Full Text Available The phrase cyanobacteria bloom implies a transient condition in which one to few species dominates communities. In this paper we describe a condition in which the bloom is of multi-year duration consisting of different morphologies of a single cyanobacteria species. Lake Catemaco, Veracruz, México maintained a year-round massive (108 trichomes L-1 population of potentially toxin-producing cyanobacteria, Cylindrospermopsis spp. The trichomes are present as straight and coiled morphotypes.  The relative trichome morphology abundance varied with rainy (June – October and dry seasons (November – May, but total trichome abundance did not vary.  Coiled trichomes and heterocytes (occurring only on coiled trichomes were significantly more abundant, both absolutely and relatively, during the dry season. Both coiled trichome and heterocyte mean volumes were significantly smaller during the rainy season than during the dry season.  Biovolumes were largest in January when water temperature was 5º C cooler suggesting buoyancy as a morphology-determining factor. However, with a more than three-fold lower TIN concentration during the dry season, we hypothesized that the coiled morphotype became abundant primarily because it formed heterocytes, which the straight morphotype did not. Spatial trichome and heterocyte abundance differences were small among the 15 lake sites (average CV for all dates = 20%. However, there was a pattern of increased heterocyte and coiled trichome abundance from lake inflow, as a nitrogen source, to outflow during the rainy season. The total volume of heterocytes per litre of lake water increased progressively four-fold from a minimum early in the rainy season to a maximum at the end of the dry season. Morphological diversity, as seen in Lake Catemaco, can partially compensate for the lack of species diversity in determination of community structure.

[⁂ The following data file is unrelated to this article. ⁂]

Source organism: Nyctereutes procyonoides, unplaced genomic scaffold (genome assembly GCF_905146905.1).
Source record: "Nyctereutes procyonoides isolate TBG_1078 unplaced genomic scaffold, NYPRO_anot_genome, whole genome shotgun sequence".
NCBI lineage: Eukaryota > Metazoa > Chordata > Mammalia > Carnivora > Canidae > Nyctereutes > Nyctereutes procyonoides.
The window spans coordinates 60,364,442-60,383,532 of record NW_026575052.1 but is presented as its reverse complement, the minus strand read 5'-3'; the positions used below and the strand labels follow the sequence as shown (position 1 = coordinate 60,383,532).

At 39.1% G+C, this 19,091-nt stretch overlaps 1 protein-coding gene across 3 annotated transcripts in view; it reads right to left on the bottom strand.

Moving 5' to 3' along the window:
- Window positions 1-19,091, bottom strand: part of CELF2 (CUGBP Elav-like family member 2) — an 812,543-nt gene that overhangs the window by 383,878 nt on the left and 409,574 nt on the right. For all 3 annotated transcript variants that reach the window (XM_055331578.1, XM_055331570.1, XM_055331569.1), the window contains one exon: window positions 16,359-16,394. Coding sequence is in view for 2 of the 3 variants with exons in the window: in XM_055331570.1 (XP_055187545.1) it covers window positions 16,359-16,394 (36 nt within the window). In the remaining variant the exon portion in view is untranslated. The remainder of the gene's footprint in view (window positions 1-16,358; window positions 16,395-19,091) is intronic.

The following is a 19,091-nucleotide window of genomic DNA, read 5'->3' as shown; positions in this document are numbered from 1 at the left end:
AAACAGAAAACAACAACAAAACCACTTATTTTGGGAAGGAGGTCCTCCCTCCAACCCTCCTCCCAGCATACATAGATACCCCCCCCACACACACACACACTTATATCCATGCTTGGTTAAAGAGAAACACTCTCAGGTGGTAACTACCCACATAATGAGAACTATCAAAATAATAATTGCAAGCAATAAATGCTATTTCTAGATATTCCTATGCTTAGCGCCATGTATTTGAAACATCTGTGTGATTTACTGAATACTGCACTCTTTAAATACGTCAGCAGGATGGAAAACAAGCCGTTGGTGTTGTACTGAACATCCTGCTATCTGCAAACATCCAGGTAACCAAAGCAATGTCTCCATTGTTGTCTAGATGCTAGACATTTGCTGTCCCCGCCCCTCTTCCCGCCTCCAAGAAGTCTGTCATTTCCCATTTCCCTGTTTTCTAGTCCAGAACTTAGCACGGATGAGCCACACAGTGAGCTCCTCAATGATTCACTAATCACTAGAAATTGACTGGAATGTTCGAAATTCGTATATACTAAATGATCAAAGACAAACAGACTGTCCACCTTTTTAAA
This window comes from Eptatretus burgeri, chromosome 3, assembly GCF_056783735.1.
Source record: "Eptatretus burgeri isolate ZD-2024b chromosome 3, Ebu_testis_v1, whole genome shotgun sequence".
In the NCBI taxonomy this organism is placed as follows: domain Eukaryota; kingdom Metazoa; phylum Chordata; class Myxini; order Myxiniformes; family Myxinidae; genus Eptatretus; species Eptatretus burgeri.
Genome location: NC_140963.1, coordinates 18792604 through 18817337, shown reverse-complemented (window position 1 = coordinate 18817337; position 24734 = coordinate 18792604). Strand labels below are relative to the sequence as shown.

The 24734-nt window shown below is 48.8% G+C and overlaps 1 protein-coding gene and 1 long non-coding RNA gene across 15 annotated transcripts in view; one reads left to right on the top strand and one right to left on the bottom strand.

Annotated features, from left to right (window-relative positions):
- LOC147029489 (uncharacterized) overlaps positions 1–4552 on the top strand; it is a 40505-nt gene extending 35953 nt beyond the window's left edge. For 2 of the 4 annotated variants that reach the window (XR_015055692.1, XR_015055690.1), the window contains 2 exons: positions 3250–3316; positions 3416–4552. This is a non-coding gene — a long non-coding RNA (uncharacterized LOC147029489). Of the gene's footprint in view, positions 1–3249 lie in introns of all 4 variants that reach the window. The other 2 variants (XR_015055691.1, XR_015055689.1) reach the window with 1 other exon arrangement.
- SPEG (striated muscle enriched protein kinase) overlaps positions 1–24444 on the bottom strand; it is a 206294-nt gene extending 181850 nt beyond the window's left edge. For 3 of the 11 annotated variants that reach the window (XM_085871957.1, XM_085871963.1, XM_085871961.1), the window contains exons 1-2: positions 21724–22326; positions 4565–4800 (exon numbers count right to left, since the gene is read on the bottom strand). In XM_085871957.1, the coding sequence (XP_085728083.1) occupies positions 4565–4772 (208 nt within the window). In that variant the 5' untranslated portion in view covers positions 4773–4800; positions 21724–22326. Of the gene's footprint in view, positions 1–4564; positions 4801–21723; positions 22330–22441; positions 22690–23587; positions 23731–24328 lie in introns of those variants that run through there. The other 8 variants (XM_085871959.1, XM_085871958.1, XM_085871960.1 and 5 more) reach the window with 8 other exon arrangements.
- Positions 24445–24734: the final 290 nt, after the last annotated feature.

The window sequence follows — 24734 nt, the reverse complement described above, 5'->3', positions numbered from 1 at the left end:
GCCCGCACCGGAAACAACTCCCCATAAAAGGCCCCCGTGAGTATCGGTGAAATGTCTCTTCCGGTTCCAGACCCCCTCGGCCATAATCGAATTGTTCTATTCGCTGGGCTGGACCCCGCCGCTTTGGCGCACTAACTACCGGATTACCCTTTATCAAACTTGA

7. Resting state functional connectivity in perfusion imaging: correlation maps with BOLD connectivity and resting state perfusion.

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    Roberto Viviani

    Full Text Available Functional connectivity is a property of the resting state that may provide biomarkers of brain function and individual differences. Classically, connectivity is estimated as the temporal correlation of spontaneous fluctuations of BOLD signal. We investigated differences in connectivity estimated from the BOLD and CBF signal present in volumes acquired with arterial spin labeling technique in a large sample (N = 265 of healthy individuals. Positive connectivity was observable in both BOLD and CBF signal, and was present in the CBF signal also at frequencies lower than 0.009 Hz, here investigated for the first time. Negative connectivity was more variable. The validity of positive connectivity was confirmed by the existence of correlation across individuals in its intensity estimated from the BOLD and CBF signal. In contrast, there was little or no correlation across individuals between intensity of connectivity and mean perfusion levels, suggesting that these two biomarkers correspond to distinct sources of individual differences.

  8. Asymptotically hyperbolic connections

    CERN Document Server

    Fine, Joel; Krasnov, Kirill; Scarinci, Carlos

    2015-01-01